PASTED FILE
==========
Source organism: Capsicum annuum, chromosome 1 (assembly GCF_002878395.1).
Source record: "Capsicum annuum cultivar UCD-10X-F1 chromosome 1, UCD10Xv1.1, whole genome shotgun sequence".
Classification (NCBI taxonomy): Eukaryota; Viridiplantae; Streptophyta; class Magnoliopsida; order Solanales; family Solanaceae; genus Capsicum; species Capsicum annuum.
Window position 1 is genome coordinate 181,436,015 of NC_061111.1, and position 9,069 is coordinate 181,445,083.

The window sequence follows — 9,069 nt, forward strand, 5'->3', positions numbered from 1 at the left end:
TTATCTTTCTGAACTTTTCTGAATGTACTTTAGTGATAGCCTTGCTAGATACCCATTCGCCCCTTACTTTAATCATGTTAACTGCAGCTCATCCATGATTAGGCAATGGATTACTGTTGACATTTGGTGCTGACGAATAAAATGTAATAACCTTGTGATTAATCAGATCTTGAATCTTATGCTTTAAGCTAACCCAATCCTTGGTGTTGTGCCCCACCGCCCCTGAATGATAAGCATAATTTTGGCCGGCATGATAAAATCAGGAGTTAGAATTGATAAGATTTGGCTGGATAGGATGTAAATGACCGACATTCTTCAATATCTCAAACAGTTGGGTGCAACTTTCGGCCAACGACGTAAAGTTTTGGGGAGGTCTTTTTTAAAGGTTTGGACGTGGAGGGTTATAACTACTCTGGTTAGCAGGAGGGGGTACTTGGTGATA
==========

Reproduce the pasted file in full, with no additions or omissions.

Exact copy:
Source organism: Capsicum annuum, chromosome 1 (assembly GCF_002878395.1).
Source record: "Capsicum annuum cultivar UCD-10X-F1 chromosome 1, UCD10Xv1.1, whole genome shotgun sequence".
Classification (NCBI taxonomy): Eukaryota; Viridiplantae; Streptophyta; class Magnoliopsida; order Solanales; family Solanaceae; genus Capsicum; species Capsicum annuum.
Window position 1 is genome coordinate 181,436,015 of NC_061111.1, and position 9,069 is coordinate 181,445,083.

The window sequence follows — 9,069 nt, forward strand, 5'->3', positions numbered from 1 at the left end:
TTATCTTTCTGAACTTTTCTGAATGTACTTTAGTGATAGCCTTGCTAGATACCCATTCGCCCCTTACTTTAATCATGTTAACTGCAGCTCATCCATGATTAGGCAATGGATTACTGTTGACATTTGGTGCTGACGAATAAAATGTAATAACCTTGTGATTAATCAGATCTTGAATCTTATGCTTTAAGCTAACCCAATCCTTGGTGTTGTGCCCCACCGCCCCTGAATGATAAGCATAATTTTGGCCGGCATGATAAAATCAGGAGTTAGAATTGATAAGATTTGGCTGGATAGGATGTAAATGACCGACATTCTTCAATATCTCAAACAGTTGGGTGCAACTTTCGGCCAACGACGTAAAGTTTTGGGGAGGTCTTTTTTAAAGGTTTGGACGTGGAGGGTTATAACTACTCTGGTTAGCAGGAGGGGGTACTTGGTGATA